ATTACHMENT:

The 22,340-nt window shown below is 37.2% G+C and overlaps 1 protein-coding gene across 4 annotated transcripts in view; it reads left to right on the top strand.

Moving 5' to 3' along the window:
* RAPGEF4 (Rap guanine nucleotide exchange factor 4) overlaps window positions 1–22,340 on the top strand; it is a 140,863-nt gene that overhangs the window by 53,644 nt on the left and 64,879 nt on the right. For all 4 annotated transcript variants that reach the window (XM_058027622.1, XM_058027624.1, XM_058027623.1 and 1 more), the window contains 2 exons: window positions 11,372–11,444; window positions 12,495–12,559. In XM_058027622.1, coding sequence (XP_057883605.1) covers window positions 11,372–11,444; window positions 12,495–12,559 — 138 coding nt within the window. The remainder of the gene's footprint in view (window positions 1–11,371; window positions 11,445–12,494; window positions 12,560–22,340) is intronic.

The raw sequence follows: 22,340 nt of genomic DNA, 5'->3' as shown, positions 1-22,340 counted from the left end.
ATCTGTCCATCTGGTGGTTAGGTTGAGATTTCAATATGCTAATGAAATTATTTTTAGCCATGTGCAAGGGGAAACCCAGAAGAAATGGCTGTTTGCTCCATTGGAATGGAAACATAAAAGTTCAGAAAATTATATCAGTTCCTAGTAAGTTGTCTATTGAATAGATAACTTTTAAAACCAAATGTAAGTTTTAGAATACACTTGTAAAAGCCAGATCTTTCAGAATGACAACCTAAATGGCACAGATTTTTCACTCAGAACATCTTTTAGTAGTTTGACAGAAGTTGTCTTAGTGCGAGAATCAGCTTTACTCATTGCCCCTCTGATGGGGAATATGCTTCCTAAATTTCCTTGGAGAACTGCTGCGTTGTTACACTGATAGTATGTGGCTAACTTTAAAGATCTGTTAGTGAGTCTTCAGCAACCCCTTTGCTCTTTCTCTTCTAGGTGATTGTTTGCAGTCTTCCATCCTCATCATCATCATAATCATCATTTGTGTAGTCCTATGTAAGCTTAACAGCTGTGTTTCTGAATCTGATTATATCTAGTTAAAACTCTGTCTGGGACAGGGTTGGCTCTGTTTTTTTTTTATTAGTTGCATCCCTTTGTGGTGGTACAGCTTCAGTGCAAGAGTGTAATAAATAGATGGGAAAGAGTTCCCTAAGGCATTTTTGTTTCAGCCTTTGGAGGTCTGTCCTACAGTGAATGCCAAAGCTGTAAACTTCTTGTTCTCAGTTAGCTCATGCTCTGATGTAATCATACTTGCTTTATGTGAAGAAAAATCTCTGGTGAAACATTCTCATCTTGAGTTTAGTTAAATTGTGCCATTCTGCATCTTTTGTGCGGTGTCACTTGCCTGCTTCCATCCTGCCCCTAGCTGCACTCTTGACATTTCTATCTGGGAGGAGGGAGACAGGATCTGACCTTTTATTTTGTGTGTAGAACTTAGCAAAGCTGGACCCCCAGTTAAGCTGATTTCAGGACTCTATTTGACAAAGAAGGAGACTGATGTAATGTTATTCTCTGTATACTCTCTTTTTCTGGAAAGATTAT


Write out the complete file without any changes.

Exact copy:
The 22,340-nt window shown below is 37.2% G+C and overlaps 1 protein-coding gene across 4 annotated transcripts in view; it reads left to right on the top strand.

Moving 5' to 3' along the window:
* RAPGEF4 (Rap guanine nucleotide exchange factor 4) overlaps window positions 1–22,340 on the top strand; it is a 140,863-nt gene that overhangs the window by 53,644 nt on the left and 64,879 nt on the right. For all 4 annotated transcript variants that reach the window (XM_058027622.1, XM_058027624.1, XM_058027623.1 and 1 more), the window contains 2 exons: window positions 11,372–11,444; window positions 12,495–12,559. In XM_058027622.1, coding sequence (XP_057883605.1) covers window positions 11,372–11,444; window positions 12,495–12,559 — 138 coding nt within the window. The remainder of the gene's footprint in view (window positions 1–11,371; window positions 11,445–12,494; window positions 12,560–22,340) is intronic.

The raw sequence follows: 22,340 nt of genomic DNA, 5'->3' as shown, positions 1-22,340 counted from the left end.
ATCTGTCCATCTGGTGGTTAGGTTGAGATTTCAATATGCTAATGAAATTATTTTTAGCCATGTGCAAGGGGAAACCCAGAAGAAATGGCTGTTTGCTCCATTGGAATGGAAACATAAAAGTTCAGAAAATTATATCAGTTCCTAGTAAGTTGTCTATTGAATAGATAACTTTTAAAACCAAATGTAAGTTTTAGAATACACTTGTAAAAGCCAGATCTTTCAGAATGACAACCTAAATGGCACAGATTTTTCACTCAGAACATCTTTTAGTAGTTTGACAGAAGTTGTCTTAGTGCGAGAATCAGCTTTACTCATTGCCCCTCTGATGGGGAATATGCTTCCTAAATTTCCTTGGAGAACTGCTGCGTTGTTACACTGATAGTATGTGGCTAACTTTAAAGATCTGTTAGTGAGTCTTCAGCAACCCCTTTGCTCTTTCTCTTCTAGGTGATTGTTTGCAGTCTTCCATCCTCATCATCATCATAATCATCATTTGTGTAGTCCTATGTAAGCTTAACAGCTGTGTTTCTGAATCTGATTATATCTAGTTAAAACTCTGTCTGGGACAGGGTTGGCTCTGTTTTTTTTTTATTAGTTGCATCCCTTTGTGGTGGTACAGCTTCAGTGCAAGAGTGTAATAAATAGATGGGAAAGAGTTCCCTAAGGCATTTTTGTTTCAGCCTTTGGAGGTCTGTCCTACAGTGAATGCCAAAGCTGTAAACTTCTTGTTCTCAGTTAGCTCATGCTCTGATGTAATCATACTTGCTTTATGTGAAGAAAAATCTCTGGTGAAACATTCTCATCTTGAGTTTAGTTAAATTGTGCCATTCTGCATCTTTTGTGCGGTGTCACTTGCCTGCTTCCATCCTGCCCCTAGCTGCACTCTTGACATTTCTATCTGGGAGGAGGGAGACAGGATCTGACCTTTTATTTTGTGTGTAGAACTTAGCAAAGCTGGACCCCCAGTTAAGCTGATTTCAGGACTCTATTTGACAAAGAAGGAGACTGATGTAATGTTATTCTCTGTATACTCTCTTTTTCTGGAAAGATTAT